The Vermont House and Senate have reached agreement on a roughly $5 billion state budget for next year, a deal that clears the path for the 2012 Legislature to adjourn this weekend.
The negotiators also scrapped controversial provisions, including one that said electricity ratepayers should get money back when the state’s largest utility is sold.
The budget deal came late Thursday afternoon, with a handshake between Senate Appropriations Committee Chair Jane Kitchel and her House counterpart, Westford Democrat Martha Heath.
"Do we have a deal? We have a deal! That’s wonderful," Heath exclaimed. And after a moment of celebration, Kitchel summed up the mood.
"Must be a sign that it’s almost time to go home," she said.
The agreement on the budget is one of the last pieces to fall into place before the 2012 session can adjourn.
As part of the negotiations, the Senate side agreed to toss two controversial provisions. The first dealt with a merger between the state’s largest utilities. The amendment – added to the Senate’s version of the budget – said that ratepayers should get money back when Central Vermont Public Service Corporation is sold. The second, also part of the Senate budget bill, allowed child care workers to form a union and bargain with the state.
Kitchell said her side agreed to give up both provisions because they concerned non-budget items.
"We had a lot of discussion and it was a difficult, obviously, area of the budget because it had such a strong vote in the Senate," she said. "But in the end we felt that this was better to keep the budget focused on spending."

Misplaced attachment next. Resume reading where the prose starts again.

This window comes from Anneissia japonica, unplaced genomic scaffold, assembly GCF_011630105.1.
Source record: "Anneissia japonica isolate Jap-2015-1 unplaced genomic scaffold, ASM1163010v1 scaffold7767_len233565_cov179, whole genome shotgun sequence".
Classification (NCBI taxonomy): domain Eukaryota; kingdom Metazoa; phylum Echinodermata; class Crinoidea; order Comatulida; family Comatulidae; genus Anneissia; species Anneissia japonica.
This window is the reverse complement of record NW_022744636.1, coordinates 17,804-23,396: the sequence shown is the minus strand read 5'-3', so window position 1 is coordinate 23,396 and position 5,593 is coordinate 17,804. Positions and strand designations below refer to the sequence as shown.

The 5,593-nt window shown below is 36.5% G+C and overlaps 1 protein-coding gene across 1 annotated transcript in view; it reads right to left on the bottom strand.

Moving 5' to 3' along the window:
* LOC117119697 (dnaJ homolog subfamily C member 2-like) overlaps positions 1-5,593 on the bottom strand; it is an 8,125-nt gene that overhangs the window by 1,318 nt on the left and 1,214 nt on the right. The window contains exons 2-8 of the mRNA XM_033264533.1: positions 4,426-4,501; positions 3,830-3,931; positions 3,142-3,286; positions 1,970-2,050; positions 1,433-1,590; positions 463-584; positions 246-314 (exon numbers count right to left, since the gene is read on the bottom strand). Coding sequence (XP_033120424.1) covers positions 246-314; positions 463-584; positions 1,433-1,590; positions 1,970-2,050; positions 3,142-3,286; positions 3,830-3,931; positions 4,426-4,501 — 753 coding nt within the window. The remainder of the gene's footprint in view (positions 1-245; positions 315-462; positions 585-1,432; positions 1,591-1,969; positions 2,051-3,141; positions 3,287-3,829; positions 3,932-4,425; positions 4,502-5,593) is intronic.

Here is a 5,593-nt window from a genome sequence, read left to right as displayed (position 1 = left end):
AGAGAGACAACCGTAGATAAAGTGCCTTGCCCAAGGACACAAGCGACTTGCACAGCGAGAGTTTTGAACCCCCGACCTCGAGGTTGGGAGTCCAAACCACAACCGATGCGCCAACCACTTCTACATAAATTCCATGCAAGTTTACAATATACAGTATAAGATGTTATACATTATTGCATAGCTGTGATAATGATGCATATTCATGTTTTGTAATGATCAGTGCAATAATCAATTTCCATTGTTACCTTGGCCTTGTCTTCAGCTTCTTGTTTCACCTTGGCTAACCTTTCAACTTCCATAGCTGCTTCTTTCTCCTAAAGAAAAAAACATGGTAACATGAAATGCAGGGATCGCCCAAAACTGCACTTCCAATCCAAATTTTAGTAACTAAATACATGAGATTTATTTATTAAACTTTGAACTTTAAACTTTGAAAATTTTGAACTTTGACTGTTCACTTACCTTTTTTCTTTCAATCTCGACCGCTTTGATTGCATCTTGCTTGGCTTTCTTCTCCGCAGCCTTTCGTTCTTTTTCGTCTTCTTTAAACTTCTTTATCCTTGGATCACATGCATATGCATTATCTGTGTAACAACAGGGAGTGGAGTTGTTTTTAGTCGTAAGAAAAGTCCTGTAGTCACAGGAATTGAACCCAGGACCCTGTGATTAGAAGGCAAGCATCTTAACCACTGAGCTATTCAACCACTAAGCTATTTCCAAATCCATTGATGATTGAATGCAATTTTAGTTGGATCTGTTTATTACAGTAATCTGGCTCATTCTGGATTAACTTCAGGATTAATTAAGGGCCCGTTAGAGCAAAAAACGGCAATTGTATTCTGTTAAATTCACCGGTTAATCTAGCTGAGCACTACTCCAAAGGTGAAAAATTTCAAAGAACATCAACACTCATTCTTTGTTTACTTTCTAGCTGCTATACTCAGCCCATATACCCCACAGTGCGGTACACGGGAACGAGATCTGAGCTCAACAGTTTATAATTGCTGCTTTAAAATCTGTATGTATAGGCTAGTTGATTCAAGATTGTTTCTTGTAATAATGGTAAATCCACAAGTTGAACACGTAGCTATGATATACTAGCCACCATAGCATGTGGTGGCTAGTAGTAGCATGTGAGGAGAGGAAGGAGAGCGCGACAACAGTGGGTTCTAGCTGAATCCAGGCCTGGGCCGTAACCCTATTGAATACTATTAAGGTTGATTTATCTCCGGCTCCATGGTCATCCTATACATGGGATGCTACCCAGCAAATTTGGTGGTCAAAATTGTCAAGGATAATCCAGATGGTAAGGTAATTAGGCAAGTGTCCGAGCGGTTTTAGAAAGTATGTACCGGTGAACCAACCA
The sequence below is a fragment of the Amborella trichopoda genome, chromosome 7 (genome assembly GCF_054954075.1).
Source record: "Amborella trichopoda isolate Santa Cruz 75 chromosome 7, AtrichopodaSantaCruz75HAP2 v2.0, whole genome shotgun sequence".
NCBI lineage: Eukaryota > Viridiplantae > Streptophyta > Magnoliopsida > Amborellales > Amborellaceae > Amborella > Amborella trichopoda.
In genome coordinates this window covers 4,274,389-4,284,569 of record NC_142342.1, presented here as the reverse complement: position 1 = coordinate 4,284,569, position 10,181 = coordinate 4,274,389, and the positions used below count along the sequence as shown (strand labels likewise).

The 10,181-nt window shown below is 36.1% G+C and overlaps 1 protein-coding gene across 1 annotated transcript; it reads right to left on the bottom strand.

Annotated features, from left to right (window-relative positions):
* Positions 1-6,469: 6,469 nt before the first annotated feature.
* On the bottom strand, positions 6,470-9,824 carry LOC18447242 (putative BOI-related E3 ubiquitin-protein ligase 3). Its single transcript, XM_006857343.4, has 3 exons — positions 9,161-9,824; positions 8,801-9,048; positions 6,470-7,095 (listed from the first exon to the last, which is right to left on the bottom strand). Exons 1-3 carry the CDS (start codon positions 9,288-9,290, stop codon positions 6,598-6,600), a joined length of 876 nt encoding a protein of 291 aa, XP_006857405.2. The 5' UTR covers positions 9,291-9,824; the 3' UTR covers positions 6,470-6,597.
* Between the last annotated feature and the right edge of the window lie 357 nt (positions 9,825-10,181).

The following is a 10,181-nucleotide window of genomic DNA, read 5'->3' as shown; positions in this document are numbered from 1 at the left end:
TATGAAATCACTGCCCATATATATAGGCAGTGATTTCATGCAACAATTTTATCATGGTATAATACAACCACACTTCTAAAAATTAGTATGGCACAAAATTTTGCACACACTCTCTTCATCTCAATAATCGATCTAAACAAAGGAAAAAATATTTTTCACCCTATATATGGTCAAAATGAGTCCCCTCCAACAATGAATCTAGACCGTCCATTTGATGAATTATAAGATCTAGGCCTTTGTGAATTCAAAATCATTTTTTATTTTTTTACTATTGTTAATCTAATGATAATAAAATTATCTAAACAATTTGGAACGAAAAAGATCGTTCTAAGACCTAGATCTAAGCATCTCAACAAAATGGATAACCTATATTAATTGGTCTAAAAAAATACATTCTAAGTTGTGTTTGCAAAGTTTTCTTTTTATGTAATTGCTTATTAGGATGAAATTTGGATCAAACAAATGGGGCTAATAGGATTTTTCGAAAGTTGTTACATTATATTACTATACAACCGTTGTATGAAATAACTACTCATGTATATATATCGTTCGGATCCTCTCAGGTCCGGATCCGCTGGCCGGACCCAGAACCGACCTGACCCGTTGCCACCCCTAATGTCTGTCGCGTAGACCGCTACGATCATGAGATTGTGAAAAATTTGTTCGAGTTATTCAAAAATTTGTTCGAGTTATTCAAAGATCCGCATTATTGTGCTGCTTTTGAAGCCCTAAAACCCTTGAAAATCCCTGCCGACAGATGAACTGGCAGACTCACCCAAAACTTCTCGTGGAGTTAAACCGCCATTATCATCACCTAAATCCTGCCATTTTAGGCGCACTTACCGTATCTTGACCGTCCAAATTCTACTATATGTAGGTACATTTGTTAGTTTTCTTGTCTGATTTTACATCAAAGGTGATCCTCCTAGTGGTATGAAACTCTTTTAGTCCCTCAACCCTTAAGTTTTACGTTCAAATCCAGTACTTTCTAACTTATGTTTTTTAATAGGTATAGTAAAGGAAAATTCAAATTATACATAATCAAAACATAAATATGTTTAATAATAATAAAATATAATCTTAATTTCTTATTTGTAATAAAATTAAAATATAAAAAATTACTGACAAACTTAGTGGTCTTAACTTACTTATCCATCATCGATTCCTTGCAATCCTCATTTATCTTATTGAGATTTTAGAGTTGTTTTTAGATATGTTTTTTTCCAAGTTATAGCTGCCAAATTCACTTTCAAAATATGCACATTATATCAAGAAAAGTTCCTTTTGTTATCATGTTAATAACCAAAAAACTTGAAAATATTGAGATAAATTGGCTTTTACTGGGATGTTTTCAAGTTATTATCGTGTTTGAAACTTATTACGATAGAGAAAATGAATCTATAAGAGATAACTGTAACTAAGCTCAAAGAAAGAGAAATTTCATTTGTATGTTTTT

The budget increases spending by about 6 percent, if you include funds that are allocated to help the state recover from Tropical Storm Irene. If the Irene funds are removed, state spending will rise about 3 percent
House and Senate negotiator also reached an outline of an agreement on a tax bill. One sticking point was a tax on cloud computing, or software services that are accessed on computers outside Vermont.
Calais Democrat Janet Ancel Chairs the House Ways and Means Committee.
"Both the House and Senate proposals on the table, they assume that the taxes exist, and create a moratorium until a certain date," she said.
Ancel said that businesses that had paid the tax earlier will get a refund.
Another dispute between the House and Senate concerned rolling back an exemption to the state’s mandatory childhood vaccination law. The two sides decided against imposing new restrictions and instead called for stronger reporting requirements for schools.
Lincoln Democrat Mike Fisher chairs the House Health Care Committee. He said the vaccine debate brought out the essence of Vermont’s state motto: "freedom and unity."
"There’s no other issue I’ve ever dealt with where those two values, those two goals have been put so head to head," he said. "There’s no other issues I’ve dealt with in health care where one’s individual decision has such a potential impact on the community."
House and Senate leaders say their goal is to adjourn the 2012 session on Saturday.